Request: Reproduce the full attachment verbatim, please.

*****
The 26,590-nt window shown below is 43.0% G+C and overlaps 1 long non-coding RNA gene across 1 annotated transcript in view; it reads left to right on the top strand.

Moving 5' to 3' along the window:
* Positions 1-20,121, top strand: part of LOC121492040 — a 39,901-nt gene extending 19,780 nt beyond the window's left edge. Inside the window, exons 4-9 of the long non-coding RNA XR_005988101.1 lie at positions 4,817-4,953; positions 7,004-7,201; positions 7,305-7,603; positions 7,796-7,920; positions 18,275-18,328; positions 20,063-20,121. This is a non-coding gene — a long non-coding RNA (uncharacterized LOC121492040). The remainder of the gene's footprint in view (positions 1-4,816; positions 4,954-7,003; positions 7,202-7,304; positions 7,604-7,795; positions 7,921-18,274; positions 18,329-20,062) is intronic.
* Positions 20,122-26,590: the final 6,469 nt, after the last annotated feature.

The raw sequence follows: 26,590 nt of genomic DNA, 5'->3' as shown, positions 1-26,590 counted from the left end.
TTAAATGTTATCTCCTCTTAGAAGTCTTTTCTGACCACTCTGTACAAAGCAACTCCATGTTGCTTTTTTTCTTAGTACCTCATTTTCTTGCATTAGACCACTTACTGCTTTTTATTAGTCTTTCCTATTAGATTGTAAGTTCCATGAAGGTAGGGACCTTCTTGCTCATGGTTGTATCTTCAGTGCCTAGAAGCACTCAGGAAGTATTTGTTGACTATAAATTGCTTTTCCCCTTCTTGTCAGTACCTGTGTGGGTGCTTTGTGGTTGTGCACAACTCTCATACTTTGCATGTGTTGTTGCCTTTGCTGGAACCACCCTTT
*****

The 26,590-nt window shown below is 43.0% G+C and overlaps 1 long non-coding RNA gene across 1 annotated transcript in view; it reads left to right on the top strand.

Moving 5' to 3' along the window:
* Positions 1-20,121, top strand: part of LOC121492040 — a 39,901-nt gene extending 19,780 nt beyond the window's left edge. Inside the window, exons 4-9 of the long non-coding RNA XR_005988101.1 lie at positions 4,817-4,953; positions 7,004-7,201; positions 7,305-7,603; positions 7,796-7,920; positions 18,275-18,328; positions 20,063-20,121. This is a non-coding gene — a long non-coding RNA (uncharacterized LOC121492040). The remainder of the gene's footprint in view (positions 1-4,816; positions 4,954-7,003; positions 7,202-7,304; positions 7,604-7,795; positions 7,921-18,274; positions 18,329-20,062) is intronic.
* Positions 20,122-26,590: the final 6,469 nt, after the last annotated feature.

The raw sequence follows: 26,590 nt of genomic DNA, 5'->3' as shown, positions 1-26,590 counted from the left end.
TTAAATGTTATCTCCTCTTAGAAGTCTTTTCTGACCACTCTGTACAAAGCAACTCCATGTTGCTTTTTTTCTTAGTACCTCATTTTCTTGCATTAGACCACTTACTGCTTTTTATTAGTCTTTCCTATTAGATTGTAAGTTCCATGAAGGTAGGGACCTTCTTGCTCATGGTTGTATCTTCAGTGCCTAGAAGCACTCAGGAAGTATTTGTTGACTATAAATTGCTTTTCCCCTTCTTGTCAGTACCTGTGTGGGTGCTTTGTGGTTGTGCACAACTCTCATACTTTGCATGTGTTGTTGCCTTTGCTGGAACCACCCTTT